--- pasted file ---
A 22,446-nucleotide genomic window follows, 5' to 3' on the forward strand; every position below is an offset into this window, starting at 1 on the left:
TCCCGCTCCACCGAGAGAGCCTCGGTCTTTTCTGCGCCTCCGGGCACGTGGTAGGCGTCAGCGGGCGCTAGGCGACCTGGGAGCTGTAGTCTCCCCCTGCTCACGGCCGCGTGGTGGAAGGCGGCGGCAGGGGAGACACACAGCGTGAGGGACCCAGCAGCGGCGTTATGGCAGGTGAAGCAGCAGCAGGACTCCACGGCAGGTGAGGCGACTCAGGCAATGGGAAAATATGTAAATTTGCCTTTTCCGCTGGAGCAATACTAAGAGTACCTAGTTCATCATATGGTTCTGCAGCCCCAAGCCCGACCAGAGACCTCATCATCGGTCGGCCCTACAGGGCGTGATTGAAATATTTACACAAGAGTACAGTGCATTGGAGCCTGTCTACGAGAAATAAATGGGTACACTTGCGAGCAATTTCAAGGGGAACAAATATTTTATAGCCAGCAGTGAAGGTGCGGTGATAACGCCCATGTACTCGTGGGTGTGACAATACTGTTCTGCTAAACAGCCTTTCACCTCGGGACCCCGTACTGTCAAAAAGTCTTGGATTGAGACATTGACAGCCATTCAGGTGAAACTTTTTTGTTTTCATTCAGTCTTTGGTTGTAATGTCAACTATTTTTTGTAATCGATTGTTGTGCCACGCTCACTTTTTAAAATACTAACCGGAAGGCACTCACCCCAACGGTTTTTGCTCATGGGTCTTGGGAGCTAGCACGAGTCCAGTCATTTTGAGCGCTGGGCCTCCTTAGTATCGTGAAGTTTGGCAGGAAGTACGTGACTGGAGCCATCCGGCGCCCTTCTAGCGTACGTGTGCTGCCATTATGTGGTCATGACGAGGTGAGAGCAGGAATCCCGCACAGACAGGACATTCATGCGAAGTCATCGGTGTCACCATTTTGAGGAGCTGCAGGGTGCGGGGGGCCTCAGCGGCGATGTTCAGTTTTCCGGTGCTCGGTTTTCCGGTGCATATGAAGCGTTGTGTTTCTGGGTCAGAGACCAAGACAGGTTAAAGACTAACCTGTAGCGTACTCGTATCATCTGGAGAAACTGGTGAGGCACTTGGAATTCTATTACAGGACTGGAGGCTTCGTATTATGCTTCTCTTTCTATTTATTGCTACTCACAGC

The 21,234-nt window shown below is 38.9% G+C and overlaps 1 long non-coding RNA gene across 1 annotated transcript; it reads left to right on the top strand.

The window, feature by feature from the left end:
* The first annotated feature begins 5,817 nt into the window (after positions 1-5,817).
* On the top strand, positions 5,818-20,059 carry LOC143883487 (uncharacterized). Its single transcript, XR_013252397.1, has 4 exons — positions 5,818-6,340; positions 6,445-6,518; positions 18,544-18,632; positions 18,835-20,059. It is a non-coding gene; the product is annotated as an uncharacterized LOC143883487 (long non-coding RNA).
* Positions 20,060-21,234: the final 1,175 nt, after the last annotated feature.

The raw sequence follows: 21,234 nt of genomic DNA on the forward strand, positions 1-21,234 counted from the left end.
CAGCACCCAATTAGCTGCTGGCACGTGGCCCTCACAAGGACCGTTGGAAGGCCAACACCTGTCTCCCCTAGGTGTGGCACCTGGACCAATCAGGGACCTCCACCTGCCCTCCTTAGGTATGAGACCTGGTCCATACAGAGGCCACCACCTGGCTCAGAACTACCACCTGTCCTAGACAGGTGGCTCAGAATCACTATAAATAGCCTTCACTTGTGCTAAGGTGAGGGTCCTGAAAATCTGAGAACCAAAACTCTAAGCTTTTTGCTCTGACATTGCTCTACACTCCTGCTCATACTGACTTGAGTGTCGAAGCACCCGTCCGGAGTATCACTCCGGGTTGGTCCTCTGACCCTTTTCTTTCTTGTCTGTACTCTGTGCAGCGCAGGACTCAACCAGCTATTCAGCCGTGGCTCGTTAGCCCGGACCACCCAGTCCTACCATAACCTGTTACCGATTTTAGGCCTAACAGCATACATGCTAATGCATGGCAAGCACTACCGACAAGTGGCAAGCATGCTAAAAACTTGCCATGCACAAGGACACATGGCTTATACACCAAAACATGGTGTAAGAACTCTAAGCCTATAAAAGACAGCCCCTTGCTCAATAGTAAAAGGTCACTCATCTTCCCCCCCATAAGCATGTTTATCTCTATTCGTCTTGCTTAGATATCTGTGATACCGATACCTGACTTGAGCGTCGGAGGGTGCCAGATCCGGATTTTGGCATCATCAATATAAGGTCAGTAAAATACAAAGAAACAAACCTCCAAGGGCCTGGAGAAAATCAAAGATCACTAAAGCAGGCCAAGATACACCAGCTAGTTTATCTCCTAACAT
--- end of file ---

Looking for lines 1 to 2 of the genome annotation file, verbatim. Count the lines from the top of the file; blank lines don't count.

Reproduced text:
A 22,446-nucleotide genomic window follows, 5' to 3' on the forward strand; every position below is an offset into this window, starting at 1 on the left:
TCCCGCTCCACCGAGAGAGCCTCGGTCTTTTCTGCGCCTCCGGGCACGTGGTAGGCGTCAGCGGGCGCTAGGCGACCTGGGAGCTGTAGTCTCCCCCTGCTCACGGCCGCGTGGTGGAAGGCGGCGGCAGGGGAGACACACAGCGTGAGGGACCCAGCAGCGGCGTTATGGCAGGTGAAGCAGCAGCAGGACTCCACGGCAGGTGAGGCGACTCAGGCAATGGGAAAATATGTAAATTTGCCTTTTCCGCTGGAGCAATACTAAGAGTACCTAGTTCATCATATGGTTCTGCAGCCCCAAGCCCGACCAGAGACCTCATCATCGGTCGGCCCTACAGGGCGTGATTGAAATATTTACACAAGAGTACAGTGCATTGGAGCCTGTCTACGAGAAATAAATGGGTACACTTGCGAGCAATTTCAAGGGGAACAAATATTTTATAGCCAGCAGTGAAGGTGCGGTGATAACGCCCATGTACTCGTGGGTGTGACAATACTGTTCTGCTAAACAGCCTTTCACCTCGGGACCCCGTACTGTCAAAAAGTCTTGGATTGAGACATTGACAGCCATTCAGGTGAAACTTTTTTGTTTTCATTCAGTCTTTGGTTGTAATGTCAACTATTTTTTGTAATCGATTGTTGTGCCACGCTCACTTTTTAAAATACTAACCGGAAGGCACTCACCCCAACGGTTTTTGCTCATGGGTCTTGGGAGCTAGCACGAGTCCAGTCATTTTGAGCGCTGGGCCTCCTTAGTATCGTGAAGTTTGGCAGGAAGTACGTGACTGGAGCCATCCGGCGCCCTTCTAGCGTACGTGTGCTGCCATTATGTGGTCATGACGAGGTGAGAGCAGGAATCCCGCACAGACAGGACATTCATGCGAAGTCATCGGTGTCACCATTTTGAGGAGCTGCAGGGTGCGGGGGGCCTCAGCGGCGATGTTCAGTTTTCCGGTGCTCGGTTTTCCGGTGCATATGAAGCGTTGTGTTTCTGGGTCAGAGACCAAGACAGGTTAAAGACTAACCTGTAGCGTACTCGTATCATCTGGAGAAACTGGTGAGGCACTTGGAATTCTATTACAGGACTGGAGGCTTCGTATTATGCTTCTCTTTCTATTTATTGCTACTCACAGC